Jenna McCorkell could hardly contain her Olympic excitement after winning a record 11th consecutive British figure skating title in Sheffield.
The 27-year-old recorded a season best score of 142.88 as she eased to victory but she acknowledges tougher tasks lie ahead at next January's European Championships and then one month later in Sochi.
“I can’t wait for next year now. I’ve approached the season with a totally different outlook this time,” said McCorkell, who finished a disappointing 29th in her Olympic debut in Vancouver, after a fall during her short programme.
“I’m in a better place mentally and physically now. Before the last Games I was ill and I didn’t have the best preparation. I’d also been plagued with foot injuries but since then I’ve had all that resolved and things have been better.
“To win 11 British titles is quite unique. It’s amazing and obviously I’m excited about it.”
Elsewhere there was a third British title for ice dancers Penny Coomes and Nick Buckland, who also finished comfortably clear of their nearest British rivals scoring 147.10.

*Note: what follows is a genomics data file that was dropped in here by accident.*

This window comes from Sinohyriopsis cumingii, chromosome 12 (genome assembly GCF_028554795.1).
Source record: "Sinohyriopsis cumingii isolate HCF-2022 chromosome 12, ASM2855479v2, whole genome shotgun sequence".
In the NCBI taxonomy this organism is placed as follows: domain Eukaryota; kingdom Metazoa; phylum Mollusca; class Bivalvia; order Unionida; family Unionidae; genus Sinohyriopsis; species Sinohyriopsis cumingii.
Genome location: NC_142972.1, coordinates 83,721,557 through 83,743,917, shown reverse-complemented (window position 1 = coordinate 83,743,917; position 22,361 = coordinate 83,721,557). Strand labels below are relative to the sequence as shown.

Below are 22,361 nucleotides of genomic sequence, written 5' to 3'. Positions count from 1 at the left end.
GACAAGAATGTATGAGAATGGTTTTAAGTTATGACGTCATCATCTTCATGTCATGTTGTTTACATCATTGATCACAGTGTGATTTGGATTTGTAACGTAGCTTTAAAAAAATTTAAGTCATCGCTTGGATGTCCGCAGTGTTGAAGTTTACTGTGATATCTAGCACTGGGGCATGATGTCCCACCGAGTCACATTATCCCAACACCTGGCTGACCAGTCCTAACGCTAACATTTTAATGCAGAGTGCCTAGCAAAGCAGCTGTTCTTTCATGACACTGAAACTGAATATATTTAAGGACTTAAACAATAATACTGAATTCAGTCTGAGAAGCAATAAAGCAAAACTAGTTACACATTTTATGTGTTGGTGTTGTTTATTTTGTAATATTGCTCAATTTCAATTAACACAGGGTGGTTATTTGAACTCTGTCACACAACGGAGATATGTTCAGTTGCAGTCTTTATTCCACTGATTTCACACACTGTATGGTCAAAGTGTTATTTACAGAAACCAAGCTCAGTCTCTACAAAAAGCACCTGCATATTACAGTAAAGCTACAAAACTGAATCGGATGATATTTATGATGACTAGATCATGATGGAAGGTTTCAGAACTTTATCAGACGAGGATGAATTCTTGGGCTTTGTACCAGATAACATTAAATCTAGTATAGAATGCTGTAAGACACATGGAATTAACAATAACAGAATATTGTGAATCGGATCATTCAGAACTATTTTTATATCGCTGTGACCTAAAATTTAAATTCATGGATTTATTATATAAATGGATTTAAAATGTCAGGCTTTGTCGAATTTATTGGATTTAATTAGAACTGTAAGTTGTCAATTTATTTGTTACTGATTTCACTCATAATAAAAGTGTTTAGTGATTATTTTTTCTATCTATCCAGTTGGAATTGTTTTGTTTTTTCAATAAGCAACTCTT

“I think we skated the best we’ve done so far this season,” said Coomes, who finished 20th with Buckland in Vancouver.
“We always use the British Championships as a stepping stone towards the European Championships and then the Olympics but it’s always good to skate well in front of a British crowd.
“Competing for my country at the Olympic Games was one of the best experiences of my life, so do it again would be amazing.
"Your first Olympics is often about the experience but we've got high hopes for Sochi. Finishing in the top eight is not unrealistic but we have a lot of things to sort out first."
McCorkell, Coomes and Buckland hope to receive their official Team GB call-up in January, as indeed do pairs skaters Stacey Kemp and David King, despite finishing second in Sheffield.
The pair, who got engaged at the during the closing ceremony in Vancouver, suffered a time violation for finishing behind their music after Kemp fell and then stumbled out of a triple axel.
It meant Oman-born Amani Fancy and Christopher Boyadji, who switched nationality from France earlier this year, denied them the national title for the first time in 2002.
“We were looking at the wider picture, we’ve got an Olympics coming up,” said King.
“To improve as athletes we had to stick with our game plan and that meant a lot more risk in our routine. We didn’t realise it would cost us the British title but we had to take that sacrifice.
“We’ve got to look at where we want to peak and we want to peak at Sochi. Sometimes you’ve got to take that so you can improve later on."
© Sportsbeat 2013